Wednesday, July 13, 2016

Inappropriate Responses

When I was a young 'un, my parents took my sister and me to see Star Trek III: Search for Spock, because we're nerdy like that. It's the first movie I really remember seeing in the theatre -- I know I SAW other movies, but that's the one that sticks with me as My First Real Movie.

So -- and if I have to put Spoiler Alert here, I will, but REALLY that movie is NOT NEW, y'all -- at one point, Kirk's son David gets killed by a Klingon (played by Christoper Lloyd, who makes ... a really odd Klingon) and in his abject grief, Kirk goes to sit down, misses the chair, and lands heavily on his ass and says "You Klingon bastard ... You've killed... my SON!"

(You should have read that last part as William Shatner as Kirk. If you didn't, please go back and re-read it so we can be on the same page here.)

I, um, laughed.

My mother was mortified, in a "I wonder if my daughter is going to grow up to be a serial killer because she clearly lacks empathy" kind of a way (and also, probably, in a "I hope this theatre full of Star Trek fans don't kill my kid because she laughed at James Tiberius Kirk" way as well). The thing was, though, that I wasn't laughing because I thought it wasn't sad. I kind of didn't get the sad part at all at first, in fact.

I was laughing because the overacting was so blatant. Not to be disrespectful to Mr Shatner, who has made a career out of that particular level of emoting, but I was eight when that movie came out and I could discern that it was over the top; since then, I have been grief stricken more and received bad news on multiple occasions, and never once have I lost my awareness of where furniture was or how to find it with my person.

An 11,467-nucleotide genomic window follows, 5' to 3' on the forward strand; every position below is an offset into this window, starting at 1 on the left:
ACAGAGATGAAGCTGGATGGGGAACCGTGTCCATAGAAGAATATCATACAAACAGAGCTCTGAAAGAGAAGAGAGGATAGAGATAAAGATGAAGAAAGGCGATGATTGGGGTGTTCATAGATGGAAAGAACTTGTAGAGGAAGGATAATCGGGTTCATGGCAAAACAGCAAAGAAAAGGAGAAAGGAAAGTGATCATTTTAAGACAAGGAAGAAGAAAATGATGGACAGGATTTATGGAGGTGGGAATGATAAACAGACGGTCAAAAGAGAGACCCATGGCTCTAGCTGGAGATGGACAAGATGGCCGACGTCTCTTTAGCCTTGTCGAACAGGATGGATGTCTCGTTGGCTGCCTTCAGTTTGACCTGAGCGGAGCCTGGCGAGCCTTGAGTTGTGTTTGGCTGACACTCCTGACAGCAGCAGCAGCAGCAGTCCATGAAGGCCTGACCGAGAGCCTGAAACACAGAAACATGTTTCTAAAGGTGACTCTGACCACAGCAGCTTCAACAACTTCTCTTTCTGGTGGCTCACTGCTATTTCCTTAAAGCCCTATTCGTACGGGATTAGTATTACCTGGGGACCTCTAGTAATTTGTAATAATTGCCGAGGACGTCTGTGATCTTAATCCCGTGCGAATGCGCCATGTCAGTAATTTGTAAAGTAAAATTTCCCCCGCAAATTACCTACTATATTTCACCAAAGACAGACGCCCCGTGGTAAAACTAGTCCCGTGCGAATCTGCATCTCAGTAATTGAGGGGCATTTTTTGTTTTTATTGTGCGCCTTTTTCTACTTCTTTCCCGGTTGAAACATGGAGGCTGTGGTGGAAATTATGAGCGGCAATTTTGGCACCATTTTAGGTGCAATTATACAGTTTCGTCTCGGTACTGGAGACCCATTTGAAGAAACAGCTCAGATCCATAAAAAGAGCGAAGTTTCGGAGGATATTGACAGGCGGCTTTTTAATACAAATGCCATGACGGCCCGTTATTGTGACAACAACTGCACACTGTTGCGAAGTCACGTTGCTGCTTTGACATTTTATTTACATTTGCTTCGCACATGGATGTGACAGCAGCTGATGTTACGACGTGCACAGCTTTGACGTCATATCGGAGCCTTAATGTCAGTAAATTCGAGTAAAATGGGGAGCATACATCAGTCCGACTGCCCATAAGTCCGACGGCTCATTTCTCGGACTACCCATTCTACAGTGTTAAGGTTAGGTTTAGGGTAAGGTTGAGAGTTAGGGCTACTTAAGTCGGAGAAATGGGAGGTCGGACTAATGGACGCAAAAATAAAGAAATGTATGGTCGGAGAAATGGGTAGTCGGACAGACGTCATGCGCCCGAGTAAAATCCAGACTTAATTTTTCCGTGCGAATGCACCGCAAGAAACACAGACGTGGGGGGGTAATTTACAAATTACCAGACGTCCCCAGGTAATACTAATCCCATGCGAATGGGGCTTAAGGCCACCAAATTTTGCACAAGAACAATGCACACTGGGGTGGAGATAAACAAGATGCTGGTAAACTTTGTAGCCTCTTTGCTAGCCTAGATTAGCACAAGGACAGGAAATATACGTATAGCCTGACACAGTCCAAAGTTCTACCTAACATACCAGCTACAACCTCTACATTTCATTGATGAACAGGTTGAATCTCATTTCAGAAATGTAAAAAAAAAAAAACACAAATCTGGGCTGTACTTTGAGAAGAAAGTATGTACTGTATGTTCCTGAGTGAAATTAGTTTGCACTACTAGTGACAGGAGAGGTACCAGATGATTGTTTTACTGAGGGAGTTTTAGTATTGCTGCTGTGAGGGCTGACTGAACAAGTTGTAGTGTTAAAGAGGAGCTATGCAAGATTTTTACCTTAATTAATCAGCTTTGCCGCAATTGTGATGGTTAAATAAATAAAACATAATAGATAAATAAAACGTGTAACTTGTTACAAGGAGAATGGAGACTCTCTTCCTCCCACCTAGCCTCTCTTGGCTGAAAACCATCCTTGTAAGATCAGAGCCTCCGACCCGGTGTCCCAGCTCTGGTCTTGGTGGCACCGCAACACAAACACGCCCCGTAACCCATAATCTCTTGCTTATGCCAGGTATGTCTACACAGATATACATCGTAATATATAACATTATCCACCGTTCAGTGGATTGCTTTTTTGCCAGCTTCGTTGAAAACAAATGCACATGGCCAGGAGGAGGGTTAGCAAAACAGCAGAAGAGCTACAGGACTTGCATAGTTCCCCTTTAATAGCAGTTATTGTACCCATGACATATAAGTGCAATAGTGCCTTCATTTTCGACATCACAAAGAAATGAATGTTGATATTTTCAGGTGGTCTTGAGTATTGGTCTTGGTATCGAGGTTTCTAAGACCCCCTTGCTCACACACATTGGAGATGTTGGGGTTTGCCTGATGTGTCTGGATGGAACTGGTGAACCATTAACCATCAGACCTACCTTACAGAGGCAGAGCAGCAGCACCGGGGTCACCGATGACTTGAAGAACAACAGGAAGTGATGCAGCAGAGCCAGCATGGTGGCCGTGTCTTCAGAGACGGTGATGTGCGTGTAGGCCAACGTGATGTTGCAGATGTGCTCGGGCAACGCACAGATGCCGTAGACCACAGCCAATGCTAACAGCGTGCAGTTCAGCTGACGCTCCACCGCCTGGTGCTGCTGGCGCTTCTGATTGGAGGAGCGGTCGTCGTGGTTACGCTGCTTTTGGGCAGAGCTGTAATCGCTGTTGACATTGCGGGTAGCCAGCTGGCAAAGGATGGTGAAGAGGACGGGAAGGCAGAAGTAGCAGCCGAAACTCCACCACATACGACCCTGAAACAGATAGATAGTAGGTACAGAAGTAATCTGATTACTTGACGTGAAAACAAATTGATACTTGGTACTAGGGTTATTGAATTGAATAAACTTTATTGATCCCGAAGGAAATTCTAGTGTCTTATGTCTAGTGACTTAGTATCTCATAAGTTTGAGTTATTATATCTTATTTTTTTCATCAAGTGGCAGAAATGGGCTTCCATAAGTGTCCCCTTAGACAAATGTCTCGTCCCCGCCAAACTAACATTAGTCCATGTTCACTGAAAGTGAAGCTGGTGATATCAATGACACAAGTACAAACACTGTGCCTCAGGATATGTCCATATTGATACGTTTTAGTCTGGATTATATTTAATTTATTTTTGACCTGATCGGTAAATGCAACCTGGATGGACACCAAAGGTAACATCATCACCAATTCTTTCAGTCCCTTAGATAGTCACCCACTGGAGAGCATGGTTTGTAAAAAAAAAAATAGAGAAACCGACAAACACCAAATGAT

But I digress.

What I'm trying to say is this: when there is spectacle, when there is over the top drama, it is easy to focus on the wrong part of the story. It's easy to see the man falling down because he likes a big gesture and miss the grief.

Which brings me to this election cycle. Donald Trump, frankly, scares me because I feel like the majority of his supporters are a bit like me watching Jim Kirk fall down. They see the spectacle but miss the ramifications of the message. The more buffoonery he produces, the more they eat it up.

I feel like I am watching Rome burn while the people dance, and it makes me uncomfortable and nervous.  As a result, when people say they're just not going to vote if Bernie's not on the ballot, or if they say they're going third party, I actually get more anxious about it. Failing to vote is voting for Trump. Voting for a third party is voting for Trump. I would rather have someone who I know is smart -- even if I sometimes disagree with her record -- and who is a human being in that office than Donald Trump.

Once, over the top made me laugh.

Now it scares the shit out of me.

I guess that's not such an inappropriate response.

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